Shingi speaks on indigenisation


African Sun chief executive officer Shingi Munyeza has spoken on the need to synchronise legislations if the Indigenisation and economic empowerment act is to succeed.

Munyeza said the Reserve Bank of Zimbabwe Act, Zimbabwe Stock Exchange, Zimbabwe Investment Authority Act and the Securities Act needed to be synchronised.

Speaking to NewsDay on the sidelines of the company’s 38th general meeting in Harare last week, Munyeza said that if the related acts are not synchronised, the indigenisation act “will fight itself”.

“We need to understand what other legislative pieces are in play. It is important to see if they are synchronised to make this work – if not, it is going to fight itself,” he said.

“We need foreign friends in business. We need capital injection and we need to assess the country’s achievements so far in the last 30 years, and this can only be achieved if the enactments do not contradict each other”.

“Investors are taking a back seat because of this law. Government must explain to people what this means so that players come in without fear,” he said.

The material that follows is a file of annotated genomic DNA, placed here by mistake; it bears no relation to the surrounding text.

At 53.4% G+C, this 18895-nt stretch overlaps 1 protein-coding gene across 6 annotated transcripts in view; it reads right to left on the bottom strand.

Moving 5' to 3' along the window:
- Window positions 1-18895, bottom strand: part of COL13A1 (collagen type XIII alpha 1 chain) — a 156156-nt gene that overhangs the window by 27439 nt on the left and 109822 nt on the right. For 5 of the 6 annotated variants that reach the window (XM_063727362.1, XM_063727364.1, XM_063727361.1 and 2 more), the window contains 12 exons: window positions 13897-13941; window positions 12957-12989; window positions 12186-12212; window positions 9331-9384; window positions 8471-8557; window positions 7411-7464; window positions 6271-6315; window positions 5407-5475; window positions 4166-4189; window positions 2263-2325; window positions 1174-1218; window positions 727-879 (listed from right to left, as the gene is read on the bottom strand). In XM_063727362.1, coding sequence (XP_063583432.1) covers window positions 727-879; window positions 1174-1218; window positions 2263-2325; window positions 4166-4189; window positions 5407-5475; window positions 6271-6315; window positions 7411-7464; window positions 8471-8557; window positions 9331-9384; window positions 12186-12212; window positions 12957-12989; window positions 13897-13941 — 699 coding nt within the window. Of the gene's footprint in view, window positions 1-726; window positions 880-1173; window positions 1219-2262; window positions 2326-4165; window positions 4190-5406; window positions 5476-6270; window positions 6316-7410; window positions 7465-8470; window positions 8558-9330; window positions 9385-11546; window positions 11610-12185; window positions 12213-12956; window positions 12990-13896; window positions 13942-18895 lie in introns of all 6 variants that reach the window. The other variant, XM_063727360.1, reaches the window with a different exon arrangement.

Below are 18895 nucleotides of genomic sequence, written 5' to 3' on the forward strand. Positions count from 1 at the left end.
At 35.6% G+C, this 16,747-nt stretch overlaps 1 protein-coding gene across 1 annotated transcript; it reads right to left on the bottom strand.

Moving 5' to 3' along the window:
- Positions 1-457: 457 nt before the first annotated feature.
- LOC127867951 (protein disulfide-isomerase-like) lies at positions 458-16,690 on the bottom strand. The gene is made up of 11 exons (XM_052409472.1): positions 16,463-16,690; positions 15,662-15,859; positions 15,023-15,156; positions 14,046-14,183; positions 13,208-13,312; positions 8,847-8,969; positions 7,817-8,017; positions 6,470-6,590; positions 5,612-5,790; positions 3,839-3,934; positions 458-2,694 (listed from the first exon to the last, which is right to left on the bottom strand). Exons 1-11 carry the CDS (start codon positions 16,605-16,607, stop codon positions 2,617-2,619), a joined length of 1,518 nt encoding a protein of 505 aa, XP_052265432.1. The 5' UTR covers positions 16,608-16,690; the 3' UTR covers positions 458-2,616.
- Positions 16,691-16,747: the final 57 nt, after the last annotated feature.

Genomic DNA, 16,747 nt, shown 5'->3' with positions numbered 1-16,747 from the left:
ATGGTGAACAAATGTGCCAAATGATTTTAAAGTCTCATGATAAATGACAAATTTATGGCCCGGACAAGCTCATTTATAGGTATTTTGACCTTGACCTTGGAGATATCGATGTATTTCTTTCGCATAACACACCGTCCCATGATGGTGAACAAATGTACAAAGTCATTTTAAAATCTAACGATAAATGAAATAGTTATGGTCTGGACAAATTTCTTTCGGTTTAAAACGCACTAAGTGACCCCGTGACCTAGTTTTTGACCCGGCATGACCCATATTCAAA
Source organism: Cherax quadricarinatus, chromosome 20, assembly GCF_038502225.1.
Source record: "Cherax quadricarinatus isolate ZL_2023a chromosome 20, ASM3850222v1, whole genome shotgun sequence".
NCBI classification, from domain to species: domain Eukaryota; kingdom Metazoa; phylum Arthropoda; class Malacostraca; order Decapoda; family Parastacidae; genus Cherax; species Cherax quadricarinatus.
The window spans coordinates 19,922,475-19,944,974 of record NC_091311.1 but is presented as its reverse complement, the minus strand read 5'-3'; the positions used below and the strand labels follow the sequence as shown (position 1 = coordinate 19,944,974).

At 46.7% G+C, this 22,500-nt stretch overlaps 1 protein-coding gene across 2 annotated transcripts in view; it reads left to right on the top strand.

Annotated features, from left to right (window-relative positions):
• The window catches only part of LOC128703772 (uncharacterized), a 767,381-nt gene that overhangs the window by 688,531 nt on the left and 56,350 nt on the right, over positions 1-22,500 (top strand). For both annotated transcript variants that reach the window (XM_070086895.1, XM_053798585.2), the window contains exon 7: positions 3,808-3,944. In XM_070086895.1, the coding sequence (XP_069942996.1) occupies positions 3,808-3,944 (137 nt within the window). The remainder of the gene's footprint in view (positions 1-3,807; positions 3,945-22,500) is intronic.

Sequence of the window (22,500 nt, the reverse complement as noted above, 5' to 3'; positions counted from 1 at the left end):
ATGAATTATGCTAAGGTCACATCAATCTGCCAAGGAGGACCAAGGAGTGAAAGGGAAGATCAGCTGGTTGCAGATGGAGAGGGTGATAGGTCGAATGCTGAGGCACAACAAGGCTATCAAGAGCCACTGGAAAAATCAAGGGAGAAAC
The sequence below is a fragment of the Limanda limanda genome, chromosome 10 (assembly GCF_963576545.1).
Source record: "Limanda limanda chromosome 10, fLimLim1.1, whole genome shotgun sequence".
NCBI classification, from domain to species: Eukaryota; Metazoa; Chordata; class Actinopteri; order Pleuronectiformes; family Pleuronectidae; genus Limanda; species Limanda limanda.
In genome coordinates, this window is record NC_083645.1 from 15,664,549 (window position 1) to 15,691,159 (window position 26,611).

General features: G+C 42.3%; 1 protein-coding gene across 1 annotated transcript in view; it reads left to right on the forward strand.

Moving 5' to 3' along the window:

Munyeza said that once all these acts are synchronised, there will be no room for individuals to use whatever muscles for self benefits.

He also said he has been approached by a number of big players in government seeking advice on the bill and “I did not mince my words.”

“I have shared my sentiments with people like (Deputy Prime Minister) Mutambara, Kasukuwere among others and have said my thoughts on the act,” he said.

Munyeza is one of the successful indigenous Zimbabweans whose business empire as African Sun Chief Executive Officer has spanned to South Africa, Ghana and other African nations.

The act has sparked debate and raised political tensions, with ordinary people expressing fear that it would benefit the Zanu PF bigwigs just like what happened with the land reform programme.

People who spoke at a discussion forum called upon by the Parliamentary select committee on Budget, Finance and Economic Development said that the act was built out of a culture of corruption, partisanship and criminality.